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Elbow injuries are not as common as injuries to other joints, such as the knee, but when an elbow injury does occur, different kinds of elbow rehabilitation can be prescribed to help heal and strengthen this complex joint. Elbow problems occur most often because of injuries related to sports such as golf or tennis, but they also can be the result of repetitive stress injury. Rehabilitation of the elbow can consist of exercises to strengthen the muscles in the forearm or the muscles in the upper arm. In some cases, cortisone shots or surgery might be necessary.
Elbow rehabilitation procedures differ depending on the nature of the injury. Injury to the elbow can arise from stress to the wrist, because the tendons and muscles that attach to the bones of the elbow work to move the lower arm, wrist and hands. For example, golfer's elbow, a painful condition in the elbow joint often suffered by golfers, occurs because of constant flexing of the wrist during the golf swing. Tennis elbow, another injury that requires rehabilitation, occurs because of repetitive wrist extension.
This interaction between the elements of the lower arm is why elbow physical therapy often involves various movements of the wrist. Physical therapy exercises for tennis elbow, for example, use hand and wrist movements to strengthen the muscles in the forearm. Stronger forearm muscles supply elbow support, strengthening the elbow joint and alleviating the pain. Elbow therapy can ease existing pain as well as prevent the condition from recurring in the future.
Other kinds of elbow rehabilitation involve exercising the biceps and triceps, the muscles of the upper arm. As with exercising the forearm muscles, this type of elbow rehabilitation provides additional support to the elbow joint in the long term. Those suffering from an elbow injury should be sure to follow the advice of a doctor or a physical therapist and perform all necessary elbow rehabilitation exercises as prescribed.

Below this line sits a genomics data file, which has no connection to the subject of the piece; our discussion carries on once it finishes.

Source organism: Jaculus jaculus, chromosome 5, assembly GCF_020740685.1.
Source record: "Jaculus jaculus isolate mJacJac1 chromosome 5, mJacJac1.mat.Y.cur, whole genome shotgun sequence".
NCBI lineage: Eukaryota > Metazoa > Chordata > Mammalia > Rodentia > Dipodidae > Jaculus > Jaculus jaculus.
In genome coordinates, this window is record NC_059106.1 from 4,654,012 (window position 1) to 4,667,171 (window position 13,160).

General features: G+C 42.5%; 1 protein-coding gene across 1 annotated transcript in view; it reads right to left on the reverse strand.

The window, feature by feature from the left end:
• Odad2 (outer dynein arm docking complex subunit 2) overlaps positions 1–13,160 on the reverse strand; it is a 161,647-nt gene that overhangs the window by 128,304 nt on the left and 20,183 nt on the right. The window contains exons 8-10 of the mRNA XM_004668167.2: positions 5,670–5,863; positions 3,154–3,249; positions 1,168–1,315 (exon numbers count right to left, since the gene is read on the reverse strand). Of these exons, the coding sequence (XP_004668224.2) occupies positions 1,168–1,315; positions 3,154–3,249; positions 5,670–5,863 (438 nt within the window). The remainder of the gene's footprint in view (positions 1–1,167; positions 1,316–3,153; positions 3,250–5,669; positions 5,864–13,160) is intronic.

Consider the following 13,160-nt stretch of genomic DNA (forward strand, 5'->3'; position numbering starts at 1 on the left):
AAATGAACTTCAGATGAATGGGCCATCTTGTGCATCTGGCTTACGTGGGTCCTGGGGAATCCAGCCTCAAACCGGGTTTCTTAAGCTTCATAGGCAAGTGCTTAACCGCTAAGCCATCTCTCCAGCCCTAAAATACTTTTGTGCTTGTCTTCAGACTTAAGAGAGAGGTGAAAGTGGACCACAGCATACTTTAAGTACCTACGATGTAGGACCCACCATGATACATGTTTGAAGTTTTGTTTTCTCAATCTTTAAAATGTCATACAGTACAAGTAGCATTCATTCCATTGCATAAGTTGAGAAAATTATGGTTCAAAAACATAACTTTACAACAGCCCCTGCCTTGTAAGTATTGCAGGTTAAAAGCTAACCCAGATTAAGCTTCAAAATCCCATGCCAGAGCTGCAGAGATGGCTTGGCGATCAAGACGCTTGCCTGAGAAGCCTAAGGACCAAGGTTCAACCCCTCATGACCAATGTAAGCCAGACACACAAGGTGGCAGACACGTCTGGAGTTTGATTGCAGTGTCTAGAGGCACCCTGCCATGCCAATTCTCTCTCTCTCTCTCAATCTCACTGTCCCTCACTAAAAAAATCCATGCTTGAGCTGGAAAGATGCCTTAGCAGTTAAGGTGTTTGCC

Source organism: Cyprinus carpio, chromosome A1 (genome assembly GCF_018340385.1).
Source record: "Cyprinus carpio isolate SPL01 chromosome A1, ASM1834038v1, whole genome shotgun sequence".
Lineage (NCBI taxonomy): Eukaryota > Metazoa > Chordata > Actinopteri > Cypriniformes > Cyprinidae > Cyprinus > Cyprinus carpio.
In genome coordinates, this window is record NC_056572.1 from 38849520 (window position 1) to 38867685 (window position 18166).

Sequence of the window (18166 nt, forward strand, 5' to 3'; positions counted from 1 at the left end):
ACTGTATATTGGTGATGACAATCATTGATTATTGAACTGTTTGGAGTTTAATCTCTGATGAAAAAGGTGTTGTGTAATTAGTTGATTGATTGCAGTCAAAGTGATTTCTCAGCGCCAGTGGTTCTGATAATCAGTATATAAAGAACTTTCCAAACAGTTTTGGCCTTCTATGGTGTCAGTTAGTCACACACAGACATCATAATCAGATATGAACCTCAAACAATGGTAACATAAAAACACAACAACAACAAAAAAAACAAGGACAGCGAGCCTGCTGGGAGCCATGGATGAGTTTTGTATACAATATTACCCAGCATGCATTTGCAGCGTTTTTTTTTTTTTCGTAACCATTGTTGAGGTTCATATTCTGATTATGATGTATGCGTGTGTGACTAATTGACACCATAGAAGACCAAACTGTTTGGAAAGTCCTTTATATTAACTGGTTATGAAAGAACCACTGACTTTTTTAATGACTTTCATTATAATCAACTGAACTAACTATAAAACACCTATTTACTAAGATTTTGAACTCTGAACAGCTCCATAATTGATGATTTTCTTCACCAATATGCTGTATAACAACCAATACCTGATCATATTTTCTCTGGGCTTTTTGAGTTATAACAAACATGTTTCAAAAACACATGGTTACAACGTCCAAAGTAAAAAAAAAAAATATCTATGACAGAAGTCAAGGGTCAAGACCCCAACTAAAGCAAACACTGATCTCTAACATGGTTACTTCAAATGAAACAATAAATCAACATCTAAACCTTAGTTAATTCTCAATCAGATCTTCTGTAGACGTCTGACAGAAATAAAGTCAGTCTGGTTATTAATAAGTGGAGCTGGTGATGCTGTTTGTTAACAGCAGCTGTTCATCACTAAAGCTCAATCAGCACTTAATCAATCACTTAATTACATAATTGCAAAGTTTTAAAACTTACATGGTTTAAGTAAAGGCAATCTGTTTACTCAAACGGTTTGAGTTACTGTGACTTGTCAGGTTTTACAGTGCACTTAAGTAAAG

If pain in the elbow persists, doctors might administer cortisone shots to alleviate the swelling and reduce the pain. In rare cases, conventional elbow rehabilitation is ineffective, and elbow surgery must be performed. Doctors usually do not pursue this type of elbow rehabilitation unless the pain is severe, has not responded to conditional treatment and has persisted for several months or longer. Surgery typically focuses on tendon repair or adjustment — trimming abnormal tendons or loosening tendons from the bone, if necessary. Elbow rehabilitation through surgery is not always effective and sometimes might make the pain worse even after the healing process it complete.
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